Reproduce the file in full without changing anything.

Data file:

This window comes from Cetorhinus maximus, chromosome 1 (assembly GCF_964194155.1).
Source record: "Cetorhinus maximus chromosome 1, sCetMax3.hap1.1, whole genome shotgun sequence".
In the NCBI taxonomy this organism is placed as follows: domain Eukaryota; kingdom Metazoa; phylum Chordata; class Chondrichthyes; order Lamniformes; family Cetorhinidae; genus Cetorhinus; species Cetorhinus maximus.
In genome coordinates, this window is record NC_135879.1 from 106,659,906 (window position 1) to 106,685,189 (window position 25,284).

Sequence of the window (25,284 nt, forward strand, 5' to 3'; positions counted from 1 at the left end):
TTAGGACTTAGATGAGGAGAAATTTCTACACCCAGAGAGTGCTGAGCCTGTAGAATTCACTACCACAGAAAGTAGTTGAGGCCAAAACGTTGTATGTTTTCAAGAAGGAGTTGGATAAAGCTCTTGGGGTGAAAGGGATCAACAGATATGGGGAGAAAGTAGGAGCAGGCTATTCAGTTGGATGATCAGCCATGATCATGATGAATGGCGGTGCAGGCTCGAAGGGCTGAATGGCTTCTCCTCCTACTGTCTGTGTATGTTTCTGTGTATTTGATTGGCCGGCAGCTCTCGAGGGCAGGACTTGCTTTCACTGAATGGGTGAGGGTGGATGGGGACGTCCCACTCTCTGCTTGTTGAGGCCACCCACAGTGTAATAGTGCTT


This window comes from Cetorhinus maximus, chromosome 1 (assembly GCF_964194155.1).
Source record: "Cetorhinus maximus chromosome 1, sCetMax3.hap1.1, whole genome shotgun sequence".
In the NCBI taxonomy this organism is placed as follows: domain Eukaryota; kingdom Metazoa; phylum Chordata; class Chondrichthyes; order Lamniformes; family Cetorhinidae; genus Cetorhinus; species Cetorhinus maximus.
In genome coordinates, this window is record NC_135879.1 from 106,659,906 (window position 1) to 106,685,189 (window position 25,284).

Sequence of the window (25,284 nt, forward strand, 5' to 3'; positions counted from 1 at the left end):
TTAGGACTTAGATGAGGAGAAATTTCTACACCCAGAGAGTGCTGAGCCTGTAGAATTCACTACCACAGAAAGTAGTTGAGGCCAAAACGTTGTATGTTTTCAAGAAGGAGTTGGATAAAGCTCTTGGGGTGAAAGGGATCAACAGATATGGGGAGAAAGTAGGAGCAGGCTATTCAGTTGGATGATCAGCCATGATCATGATGAATGGCGGTGCAGGCTCGAAGGGCTGAATGGCTTCTCCTCCTACTGTCTGTGTATGTTTCTGTGTATTTGATTGGCCGGCAGCTCTCGAGGGCAGGACTTGCTTTCACTGAATGGGTGAGGGTGGATGGGGACGTCCCACTCTCTGCTTGTTGAGGCCACCCACAGTGTAATAGTGCTT